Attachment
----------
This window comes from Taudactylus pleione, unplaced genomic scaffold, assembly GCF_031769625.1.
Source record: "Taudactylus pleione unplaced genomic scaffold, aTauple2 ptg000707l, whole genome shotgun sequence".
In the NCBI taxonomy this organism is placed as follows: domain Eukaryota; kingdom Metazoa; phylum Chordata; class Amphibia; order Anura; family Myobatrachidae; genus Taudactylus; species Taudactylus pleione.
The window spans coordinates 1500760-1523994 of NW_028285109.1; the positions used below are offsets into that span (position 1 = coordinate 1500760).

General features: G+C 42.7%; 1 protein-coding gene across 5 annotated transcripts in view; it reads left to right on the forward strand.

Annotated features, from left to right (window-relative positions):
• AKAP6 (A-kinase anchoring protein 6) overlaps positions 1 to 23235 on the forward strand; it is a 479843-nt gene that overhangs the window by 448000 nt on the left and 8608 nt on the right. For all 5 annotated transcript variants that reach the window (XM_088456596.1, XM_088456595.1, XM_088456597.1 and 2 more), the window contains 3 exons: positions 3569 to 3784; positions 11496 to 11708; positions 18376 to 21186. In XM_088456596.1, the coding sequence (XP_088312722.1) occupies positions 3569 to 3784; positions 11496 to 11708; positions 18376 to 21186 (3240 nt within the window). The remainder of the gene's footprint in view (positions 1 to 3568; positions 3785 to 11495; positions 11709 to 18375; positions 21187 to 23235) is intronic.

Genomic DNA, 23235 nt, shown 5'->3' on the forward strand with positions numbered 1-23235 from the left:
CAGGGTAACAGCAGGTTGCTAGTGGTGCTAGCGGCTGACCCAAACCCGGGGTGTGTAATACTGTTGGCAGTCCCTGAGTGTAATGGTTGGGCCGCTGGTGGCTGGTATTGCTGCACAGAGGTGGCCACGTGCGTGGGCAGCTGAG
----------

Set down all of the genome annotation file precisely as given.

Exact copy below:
This window comes from Taudactylus pleione, unplaced genomic scaffold, assembly GCF_031769625.1.
Source record: "Taudactylus pleione unplaced genomic scaffold, aTauple2 ptg000707l, whole genome shotgun sequence".
In the NCBI taxonomy this organism is placed as follows: domain Eukaryota; kingdom Metazoa; phylum Chordata; class Amphibia; order Anura; family Myobatrachidae; genus Taudactylus; species Taudactylus pleione.
The window spans coordinates 1500760-1523994 of NW_028285109.1; the positions used below are offsets into that span (position 1 = coordinate 1500760).

General features: G+C 42.7%; 1 protein-coding gene across 5 annotated transcripts in view; it reads left to right on the forward strand.

Annotated features, from left to right (window-relative positions):
• AKAP6 (A-kinase anchoring protein 6) overlaps positions 1 to 23235 on the forward strand; it is a 479843-nt gene that overhangs the window by 448000 nt on the left and 8608 nt on the right. For all 5 annotated transcript variants that reach the window (XM_088456596.1, XM_088456595.1, XM_088456597.1 and 2 more), the window contains 3 exons: positions 3569 to 3784; positions 11496 to 11708; positions 18376 to 21186. In XM_088456596.1, the coding sequence (XP_088312722.1) occupies positions 3569 to 3784; positions 11496 to 11708; positions 18376 to 21186 (3240 nt within the window). The remainder of the gene's footprint in view (positions 1 to 3568; positions 3785 to 11495; positions 11709 to 18375; positions 21187 to 23235) is intronic.

Genomic DNA, 23235 nt, shown 5'->3' on the forward strand with positions numbered 1-23235 from the left:
CAGGGTAACAGCAGGTTGCTAGTGGTGCTAGCGGCTGACCCAAACCCGGGGTGTGTAATACTGTTGGCAGTCCCTGAGTGTAATGGTTGGGCCGCTGGTGGCTGGTATTGCTGCACAGAGGTGGCCACGTGCGTGGGCAGCTGAG